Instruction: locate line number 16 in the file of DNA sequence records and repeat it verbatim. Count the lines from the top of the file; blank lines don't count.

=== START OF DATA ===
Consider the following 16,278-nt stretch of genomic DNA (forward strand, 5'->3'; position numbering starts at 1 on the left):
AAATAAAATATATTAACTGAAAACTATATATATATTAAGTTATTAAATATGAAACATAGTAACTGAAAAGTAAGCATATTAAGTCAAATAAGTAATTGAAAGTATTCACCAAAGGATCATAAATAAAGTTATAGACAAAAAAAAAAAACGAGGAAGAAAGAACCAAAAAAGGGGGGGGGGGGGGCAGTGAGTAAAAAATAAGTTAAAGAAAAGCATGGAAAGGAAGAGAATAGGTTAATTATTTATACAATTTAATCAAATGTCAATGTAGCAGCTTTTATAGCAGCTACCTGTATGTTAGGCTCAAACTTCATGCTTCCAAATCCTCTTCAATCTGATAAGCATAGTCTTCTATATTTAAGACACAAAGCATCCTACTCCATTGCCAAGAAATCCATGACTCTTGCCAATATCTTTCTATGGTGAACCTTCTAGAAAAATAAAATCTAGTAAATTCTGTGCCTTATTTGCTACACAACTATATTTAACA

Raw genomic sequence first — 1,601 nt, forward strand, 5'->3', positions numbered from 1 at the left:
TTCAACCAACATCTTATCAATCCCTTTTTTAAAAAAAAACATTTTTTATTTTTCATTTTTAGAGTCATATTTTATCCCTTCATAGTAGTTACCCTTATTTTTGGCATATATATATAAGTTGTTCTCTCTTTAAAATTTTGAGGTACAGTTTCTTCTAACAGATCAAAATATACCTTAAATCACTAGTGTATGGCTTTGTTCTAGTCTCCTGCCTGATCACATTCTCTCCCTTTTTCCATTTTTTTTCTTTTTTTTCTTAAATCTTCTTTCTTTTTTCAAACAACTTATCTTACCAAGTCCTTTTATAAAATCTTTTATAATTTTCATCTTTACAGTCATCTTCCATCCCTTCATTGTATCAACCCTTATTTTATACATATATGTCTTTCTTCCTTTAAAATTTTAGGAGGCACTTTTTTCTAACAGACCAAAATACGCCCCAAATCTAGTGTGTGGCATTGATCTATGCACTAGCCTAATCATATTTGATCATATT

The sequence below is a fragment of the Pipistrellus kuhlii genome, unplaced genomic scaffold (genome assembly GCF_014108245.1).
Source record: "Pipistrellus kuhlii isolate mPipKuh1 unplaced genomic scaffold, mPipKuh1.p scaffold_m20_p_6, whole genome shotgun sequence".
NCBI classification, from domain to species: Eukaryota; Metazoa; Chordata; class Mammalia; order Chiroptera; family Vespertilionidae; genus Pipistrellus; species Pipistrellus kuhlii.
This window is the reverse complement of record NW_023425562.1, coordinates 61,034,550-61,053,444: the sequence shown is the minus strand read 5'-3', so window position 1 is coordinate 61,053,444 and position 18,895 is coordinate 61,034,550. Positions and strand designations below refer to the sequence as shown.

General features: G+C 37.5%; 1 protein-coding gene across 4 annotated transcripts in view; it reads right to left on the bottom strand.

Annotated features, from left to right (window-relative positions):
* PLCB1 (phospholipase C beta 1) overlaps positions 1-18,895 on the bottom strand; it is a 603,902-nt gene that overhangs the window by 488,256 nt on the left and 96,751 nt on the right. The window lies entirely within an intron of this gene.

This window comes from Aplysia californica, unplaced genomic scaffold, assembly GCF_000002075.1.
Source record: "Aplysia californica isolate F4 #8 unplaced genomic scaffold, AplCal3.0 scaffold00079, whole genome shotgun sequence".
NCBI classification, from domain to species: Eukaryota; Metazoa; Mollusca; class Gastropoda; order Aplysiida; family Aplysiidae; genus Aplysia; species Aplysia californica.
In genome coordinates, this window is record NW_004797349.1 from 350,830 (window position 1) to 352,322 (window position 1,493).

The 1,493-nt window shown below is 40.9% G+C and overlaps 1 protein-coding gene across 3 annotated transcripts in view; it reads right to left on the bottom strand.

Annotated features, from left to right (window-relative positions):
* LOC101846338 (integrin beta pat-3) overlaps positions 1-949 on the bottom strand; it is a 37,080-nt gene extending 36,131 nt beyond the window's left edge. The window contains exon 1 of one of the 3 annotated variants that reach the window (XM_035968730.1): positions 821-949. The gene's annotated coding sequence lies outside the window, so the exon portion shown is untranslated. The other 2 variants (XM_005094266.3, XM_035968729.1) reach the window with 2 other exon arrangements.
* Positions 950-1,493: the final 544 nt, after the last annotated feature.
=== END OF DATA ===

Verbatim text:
The 1,493-nt window shown below is 40.9% G+C and overlaps 1 protein-coding gene across 3 annotated transcripts in view; it reads right to left on the bottom strand.